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Mov Disord. 2002 Jul;17(4):657-62.

Small-amplitude cortical myoclonus in Parkinson's disease: physiology and clinical observations.

Author information

1
Parkinson's Disease and Movement Disorders Center, Department of Neurology, Mayo Clinic Scottsdale, Scottsdale, Arizona 85259, USA. jcaviness@mayo.edu

Abstract

We studied the occurrence of small-amplitude myo- clonus in 20 idiopathic Parkinson's disease patients who had no evidence of dementia as defined by criteria in the Diagnostic and Statistical Manual of Mental Disorders, fourth edition. Parkinson's disease was diagnosed by United Kingdom Brain Bank criteria, and clinical assessment was performed with the Unified Parkinson's Disease Rating Scale motor score, Hoehn and Yahr staging, and the Mini-Mental State Examination. Clinical assessment showed a range of mild-to-moderate disease severity. All patients underwent polygraphic electro-encephalographic-electromyographic (EMG) recording with back-averaging, somatosensory evoked potential testing, and attempted elicitation of long-latency EMG responses. Multichannel surface EMG recording during muscle activation showed irregular, multifocal, brief (<50 msec) myoclonus EMG discharges. Back-averaging consistently showed a focal, short-latency, electroencephalographic transient prior to the myoclonus EMG discharge. Cortical somatosensory evoked potential waves were not enlarged, and long-latency EMG responses at rest were not present. The small-amplitude myoclonus in such cases arises from an abnormal discharge from the sensorimotor cortex. The mechanism of this cortical myoclonus in Parkinson's disease has differences from the more common "cortical reflex myoclonus" physiology. Advanced parkinsonism is not a requirement for manifestation of this myoclonus type. Although the myoclonus occurred without dementia in these cases, its relationship to the subsequent development of cognitive impairment remains to be defined.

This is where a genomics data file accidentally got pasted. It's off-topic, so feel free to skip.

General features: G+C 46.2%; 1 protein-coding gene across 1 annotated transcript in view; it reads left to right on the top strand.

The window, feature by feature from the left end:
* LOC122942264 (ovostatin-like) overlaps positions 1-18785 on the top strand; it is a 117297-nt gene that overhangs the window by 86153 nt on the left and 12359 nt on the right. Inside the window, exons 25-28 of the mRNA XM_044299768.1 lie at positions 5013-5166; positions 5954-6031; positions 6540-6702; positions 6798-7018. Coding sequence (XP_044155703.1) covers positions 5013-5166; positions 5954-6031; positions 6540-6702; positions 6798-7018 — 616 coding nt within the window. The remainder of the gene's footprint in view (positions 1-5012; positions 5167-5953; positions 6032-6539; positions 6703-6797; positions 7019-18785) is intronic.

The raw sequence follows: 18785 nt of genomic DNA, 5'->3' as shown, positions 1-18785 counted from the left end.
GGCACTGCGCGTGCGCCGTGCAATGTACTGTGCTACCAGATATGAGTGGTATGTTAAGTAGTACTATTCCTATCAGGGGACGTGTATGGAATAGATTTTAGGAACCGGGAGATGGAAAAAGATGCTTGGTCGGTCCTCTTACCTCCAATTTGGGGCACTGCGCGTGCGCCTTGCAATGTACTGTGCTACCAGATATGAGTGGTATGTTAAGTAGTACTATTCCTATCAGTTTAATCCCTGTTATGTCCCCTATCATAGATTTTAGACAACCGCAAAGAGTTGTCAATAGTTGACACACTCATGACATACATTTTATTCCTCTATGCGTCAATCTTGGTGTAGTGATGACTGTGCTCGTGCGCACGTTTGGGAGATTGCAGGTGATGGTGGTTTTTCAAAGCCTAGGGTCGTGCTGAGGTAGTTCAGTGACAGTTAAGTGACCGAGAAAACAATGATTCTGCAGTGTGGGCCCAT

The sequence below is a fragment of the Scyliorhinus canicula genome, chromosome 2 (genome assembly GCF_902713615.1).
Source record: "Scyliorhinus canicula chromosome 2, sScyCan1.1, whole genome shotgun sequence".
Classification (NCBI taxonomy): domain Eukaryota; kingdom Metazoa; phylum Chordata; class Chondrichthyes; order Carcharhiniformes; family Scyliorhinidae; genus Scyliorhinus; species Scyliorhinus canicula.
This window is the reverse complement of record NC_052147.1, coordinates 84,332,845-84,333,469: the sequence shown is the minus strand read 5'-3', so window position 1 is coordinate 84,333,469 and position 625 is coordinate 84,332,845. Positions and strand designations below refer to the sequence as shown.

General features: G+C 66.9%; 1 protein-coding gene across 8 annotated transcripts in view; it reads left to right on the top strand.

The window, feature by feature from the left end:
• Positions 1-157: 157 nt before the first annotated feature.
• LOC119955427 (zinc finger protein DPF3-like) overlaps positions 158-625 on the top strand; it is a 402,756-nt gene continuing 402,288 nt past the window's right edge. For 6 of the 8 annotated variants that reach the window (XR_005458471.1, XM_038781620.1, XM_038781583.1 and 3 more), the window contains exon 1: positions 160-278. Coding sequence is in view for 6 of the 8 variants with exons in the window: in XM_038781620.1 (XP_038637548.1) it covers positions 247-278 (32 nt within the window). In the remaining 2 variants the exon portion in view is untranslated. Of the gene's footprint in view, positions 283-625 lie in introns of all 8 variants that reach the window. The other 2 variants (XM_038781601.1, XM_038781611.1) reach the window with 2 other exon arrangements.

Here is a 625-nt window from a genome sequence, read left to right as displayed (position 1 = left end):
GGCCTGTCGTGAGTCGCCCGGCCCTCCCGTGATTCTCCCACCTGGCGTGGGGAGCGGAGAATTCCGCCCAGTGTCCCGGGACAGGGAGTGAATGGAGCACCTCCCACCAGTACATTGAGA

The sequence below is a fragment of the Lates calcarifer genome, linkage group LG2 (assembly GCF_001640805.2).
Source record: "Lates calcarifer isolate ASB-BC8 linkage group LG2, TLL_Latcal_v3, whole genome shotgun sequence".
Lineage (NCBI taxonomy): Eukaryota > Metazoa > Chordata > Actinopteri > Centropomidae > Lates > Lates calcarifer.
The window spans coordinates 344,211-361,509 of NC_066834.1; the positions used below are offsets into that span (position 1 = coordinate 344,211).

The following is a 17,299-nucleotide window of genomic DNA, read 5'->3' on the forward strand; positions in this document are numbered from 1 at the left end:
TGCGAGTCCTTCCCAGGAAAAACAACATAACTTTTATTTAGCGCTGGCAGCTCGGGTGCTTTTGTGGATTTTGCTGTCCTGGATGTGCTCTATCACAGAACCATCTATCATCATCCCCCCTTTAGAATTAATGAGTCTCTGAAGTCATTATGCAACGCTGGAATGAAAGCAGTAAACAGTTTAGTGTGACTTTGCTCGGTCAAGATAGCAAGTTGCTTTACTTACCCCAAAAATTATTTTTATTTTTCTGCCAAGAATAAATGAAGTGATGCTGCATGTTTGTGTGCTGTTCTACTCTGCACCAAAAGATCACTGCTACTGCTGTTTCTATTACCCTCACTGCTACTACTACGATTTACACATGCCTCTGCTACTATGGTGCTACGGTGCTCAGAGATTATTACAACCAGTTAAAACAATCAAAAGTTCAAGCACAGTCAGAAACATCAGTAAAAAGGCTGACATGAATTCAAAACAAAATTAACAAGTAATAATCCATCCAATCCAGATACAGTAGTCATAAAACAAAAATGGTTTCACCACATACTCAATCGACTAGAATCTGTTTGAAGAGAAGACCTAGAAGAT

PMID:
12210853
DOI:
10.1002/mds.10177
[Indexed for MEDLINE]

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